Sunday, February 26, 2006

Birth of the Blonde   posted by DavidB @ 2/26/2006 04:42:00 AM

Today's London Sunday Times has an article here about a forthcoming theory on the evolution of blondeness in Northern Europe. The theory is that blondeness become common around the end of the last Ice Age as a result of strong sexual selection on females. Food was short and men had to go on long arduous hunting trips. A lot of them died, leaving a surplus of females, so there was pressure for females to attract mates, resulting in variant hair colour, etc., being selected.

The theory sounds to me like what is technically known as 'a load of bollocks', but hey, what do I know? Actually, what I do know is that women, unless they are very old or seriously ugly, have no difficulty in obtaining mates - all they have to do is to be available. The theory might be more plausible if the society were strictly monogamous, and women found it difficult to get a husband to provide for their children, but very few hunter-gatherer societies are strictly monogamous, least of all if there is a surplus of women.

Added: I see from a Google search that the theory is not that new. The author, Canadian anthropologist Peter Frost, has been touting it in one form or another for some time. I should also say that even in a polygamous society sexual selection on females might operate through the quality of husbands, but I guess this would be a comparatively weak force, and what is needed for the theory is unusually strong selection.

Addendum from Razib: Remember, "beware of British newspapers." The story concludes with this old false story from 3 years ago:

A study by the World Health Organisation found that natural blonds are likely to be extinct within 200 years because there are too few people carrying the blond gene. According to the WHO study, the last natural blond is likely to be born in Finland during 2202.

John Hawks has more. A "recessive" trait like blondness will disappear when the frequency is so low within a panmictic population that the expectation of alleles conferring blondness coming together becomes very low. If you think of it as a monogenic trait (say on MC1R), then it is just a matter of Hardy-Weinberg, p2 + 2pq + q2 = 1, so if q was the frequency of the blonde allele than frequency of blondes would go to q2. As it is, I don't see the process of panmictia in the near future....

Update II OK, I'm going to cut & paste my comment here so everyone sees it. For what it's worth, Dienekes has addressed Frost's thesis and offers his own counter-argument.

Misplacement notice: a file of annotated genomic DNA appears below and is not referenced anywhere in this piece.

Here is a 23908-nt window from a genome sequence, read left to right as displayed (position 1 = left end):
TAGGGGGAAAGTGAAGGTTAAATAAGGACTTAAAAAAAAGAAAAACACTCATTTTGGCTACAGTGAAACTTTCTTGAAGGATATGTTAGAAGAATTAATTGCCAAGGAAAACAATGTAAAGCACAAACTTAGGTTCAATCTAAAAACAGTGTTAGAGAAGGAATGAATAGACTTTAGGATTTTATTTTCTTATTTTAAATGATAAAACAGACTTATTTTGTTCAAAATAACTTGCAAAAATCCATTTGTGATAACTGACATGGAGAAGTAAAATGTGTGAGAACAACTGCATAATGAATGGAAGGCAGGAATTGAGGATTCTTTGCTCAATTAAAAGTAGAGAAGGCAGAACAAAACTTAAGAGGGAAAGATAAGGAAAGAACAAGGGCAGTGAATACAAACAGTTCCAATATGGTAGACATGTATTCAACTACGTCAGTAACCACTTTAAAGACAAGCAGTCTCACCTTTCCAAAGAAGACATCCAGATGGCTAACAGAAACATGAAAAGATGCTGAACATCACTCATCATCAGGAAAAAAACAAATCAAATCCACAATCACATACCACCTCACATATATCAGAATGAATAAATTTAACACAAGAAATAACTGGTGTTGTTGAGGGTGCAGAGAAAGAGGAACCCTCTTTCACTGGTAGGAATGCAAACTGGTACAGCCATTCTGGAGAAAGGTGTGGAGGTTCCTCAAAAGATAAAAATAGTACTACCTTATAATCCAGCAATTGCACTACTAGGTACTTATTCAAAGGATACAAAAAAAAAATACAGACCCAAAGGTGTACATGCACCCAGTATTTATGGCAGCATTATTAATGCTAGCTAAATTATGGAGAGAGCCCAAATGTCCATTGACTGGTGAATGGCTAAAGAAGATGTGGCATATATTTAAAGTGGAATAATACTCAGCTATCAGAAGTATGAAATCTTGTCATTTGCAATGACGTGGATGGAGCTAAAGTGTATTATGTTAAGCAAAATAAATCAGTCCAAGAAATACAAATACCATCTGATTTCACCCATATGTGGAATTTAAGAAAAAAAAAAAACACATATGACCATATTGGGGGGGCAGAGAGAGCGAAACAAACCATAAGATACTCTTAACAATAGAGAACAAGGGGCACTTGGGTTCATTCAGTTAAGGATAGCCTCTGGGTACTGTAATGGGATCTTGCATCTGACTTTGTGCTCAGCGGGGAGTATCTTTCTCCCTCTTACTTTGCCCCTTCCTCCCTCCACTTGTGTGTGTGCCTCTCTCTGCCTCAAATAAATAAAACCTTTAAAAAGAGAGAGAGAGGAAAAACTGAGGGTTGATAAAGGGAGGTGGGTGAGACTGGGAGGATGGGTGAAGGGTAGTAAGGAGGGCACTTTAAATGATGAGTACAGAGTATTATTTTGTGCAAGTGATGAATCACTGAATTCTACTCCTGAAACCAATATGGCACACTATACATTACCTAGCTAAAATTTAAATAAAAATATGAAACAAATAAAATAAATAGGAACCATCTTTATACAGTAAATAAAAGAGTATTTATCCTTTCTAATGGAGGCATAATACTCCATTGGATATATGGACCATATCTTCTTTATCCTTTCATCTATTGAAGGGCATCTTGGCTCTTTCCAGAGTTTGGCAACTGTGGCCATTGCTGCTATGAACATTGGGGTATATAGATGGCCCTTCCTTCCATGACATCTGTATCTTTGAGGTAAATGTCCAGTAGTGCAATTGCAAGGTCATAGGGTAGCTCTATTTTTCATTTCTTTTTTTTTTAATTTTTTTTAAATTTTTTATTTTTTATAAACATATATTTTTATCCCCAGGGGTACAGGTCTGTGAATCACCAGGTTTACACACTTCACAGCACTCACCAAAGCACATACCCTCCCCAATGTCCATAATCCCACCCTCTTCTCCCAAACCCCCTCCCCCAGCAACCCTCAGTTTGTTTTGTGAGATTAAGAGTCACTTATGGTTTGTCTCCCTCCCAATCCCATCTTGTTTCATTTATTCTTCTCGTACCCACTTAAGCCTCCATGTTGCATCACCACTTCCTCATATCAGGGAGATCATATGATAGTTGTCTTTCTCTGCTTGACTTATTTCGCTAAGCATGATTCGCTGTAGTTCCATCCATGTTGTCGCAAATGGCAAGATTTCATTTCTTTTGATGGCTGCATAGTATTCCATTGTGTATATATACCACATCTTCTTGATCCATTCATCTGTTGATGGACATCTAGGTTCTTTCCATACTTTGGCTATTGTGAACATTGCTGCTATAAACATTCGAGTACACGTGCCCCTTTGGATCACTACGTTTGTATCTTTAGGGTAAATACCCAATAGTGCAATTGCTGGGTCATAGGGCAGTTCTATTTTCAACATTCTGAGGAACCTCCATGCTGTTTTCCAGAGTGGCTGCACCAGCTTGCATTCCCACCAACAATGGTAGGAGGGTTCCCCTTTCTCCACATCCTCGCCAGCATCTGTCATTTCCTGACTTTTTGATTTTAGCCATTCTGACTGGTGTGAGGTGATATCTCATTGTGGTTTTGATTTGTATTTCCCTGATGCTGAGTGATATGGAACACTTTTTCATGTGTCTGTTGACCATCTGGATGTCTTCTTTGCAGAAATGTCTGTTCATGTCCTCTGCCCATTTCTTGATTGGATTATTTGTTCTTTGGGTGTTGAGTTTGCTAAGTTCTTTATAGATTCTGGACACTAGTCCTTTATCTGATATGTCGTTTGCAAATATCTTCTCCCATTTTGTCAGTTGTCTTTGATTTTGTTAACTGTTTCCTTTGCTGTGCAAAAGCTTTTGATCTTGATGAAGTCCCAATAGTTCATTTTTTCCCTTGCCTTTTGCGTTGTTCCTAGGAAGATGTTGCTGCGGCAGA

re: this theory. props to peter f. for throwing something out there. but, i must say that i am starting to feel that sexual selection is the new deus ex machina in lieu of random genetic drift. ?'s

1) is the asymmetry between Y and mtDNA long term effective population greater in northern/eastern europe than in southern/western europe (the blonde-non-blonde gradient).

2) what about other populations, like eskimos, where this process occurs? since selection can be stochastic it is not inevitable that blondness will be the novel or padaeomorphic cue. could east asian padeomorphism evolve from the same bias?

3) how did blondness increase in frequency among some australian aboriginals? the probability seems high that the trait is endogenous because its transmission mode seems different than that of europeans (though there isn't a perfect coupling between blondness and fair skin, they are connected in europeans via MC1R). i know that blondness is considered attractive among the women and youth there as well.

4) recent work points to selection on non-MC1R loci to generate light skin in europeans. this might have freed up MC1R to explore genetic space and evolve novelty. but, it might be that this process of sexual selection is ubiquitous in many (most) populations and that it stochastically fixed on different traits. (eg., epicanthic fold in asians)

5) is this runaway sexual selection? that implies coupling between the preference and the trait, and extremely fast evolution toward fixation of the trait sans functional/selective constraint. it doesn't seem that blondness has ever fixed, almost no population has a majority of adult female blondes (in c.s. coon he states that only in southern sweden does the intersection of blonde hair and blue eyes exceed 50% of the population).

6) what about traits like blue eyes? that seems unrelated to MC1R.

Here is the link to the abstract.